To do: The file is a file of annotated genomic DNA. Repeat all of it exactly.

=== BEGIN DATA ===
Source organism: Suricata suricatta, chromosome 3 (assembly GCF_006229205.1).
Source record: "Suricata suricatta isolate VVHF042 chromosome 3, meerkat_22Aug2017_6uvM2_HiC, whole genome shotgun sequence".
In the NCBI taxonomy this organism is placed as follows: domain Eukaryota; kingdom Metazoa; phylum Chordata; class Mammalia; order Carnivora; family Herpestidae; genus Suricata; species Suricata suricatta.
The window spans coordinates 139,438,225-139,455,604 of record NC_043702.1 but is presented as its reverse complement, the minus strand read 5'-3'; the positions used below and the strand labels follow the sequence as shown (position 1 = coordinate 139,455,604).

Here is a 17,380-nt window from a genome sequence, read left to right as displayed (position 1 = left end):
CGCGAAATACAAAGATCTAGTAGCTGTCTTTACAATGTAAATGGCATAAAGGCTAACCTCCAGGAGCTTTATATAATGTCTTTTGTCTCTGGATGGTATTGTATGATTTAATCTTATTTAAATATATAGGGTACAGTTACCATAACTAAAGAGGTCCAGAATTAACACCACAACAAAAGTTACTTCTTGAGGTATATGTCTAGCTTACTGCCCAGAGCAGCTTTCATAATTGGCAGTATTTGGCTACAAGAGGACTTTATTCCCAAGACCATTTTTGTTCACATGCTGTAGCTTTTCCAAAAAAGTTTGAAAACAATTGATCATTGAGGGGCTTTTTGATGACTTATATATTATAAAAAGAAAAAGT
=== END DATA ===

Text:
Source organism: Suricata suricatta, chromosome 3 (assembly GCF_006229205.1).
Source record: "Suricata suricatta isolate VVHF042 chromosome 3, meerkat_22Aug2017_6uvM2_HiC, whole genome shotgun sequence".
In the NCBI taxonomy this organism is placed as follows: domain Eukaryota; kingdom Metazoa; phylum Chordata; class Mammalia; order Carnivora; family Herpestidae; genus Suricata; species Suricata suricatta.
The window spans coordinates 139,438,225-139,455,604 of record NC_043702.1 but is presented as its reverse complement, the minus strand read 5'-3'; the positions used below and the strand labels follow the sequence as shown (position 1 = coordinate 139,455,604).

Here is a 17,380-nt window from a genome sequence, read left to right as displayed (position 1 = left end):
CGCGAAATACAAAGATCTAGTAGCTGTCTTTACAATGTAAATGGCATAAAGGCTAACCTCCAGGAGCTTTATATAATGTCTTTTGTCTCTGGATGGTATTGTATGATTTAATCTTATTTAAATATATAGGGTACAGTTACCATAACTAAAGAGGTCCAGAATTAACACCACAACAAAAGTTACTTCTTGAGGTATATGTCTAGCTTACTGCCCAGAGCAGCTTTCATAATTGGCAGTATTTGGCTACAAGAGGACTTTATTCCCAAGACCATTTTTGTTCACATGCTGTAGCTTTTCCAAAAAAGTTTGAAAACAATTGATCATTGAGGGGCTTTTTGATGACTTATATATTATAAAAAGAAAAAGT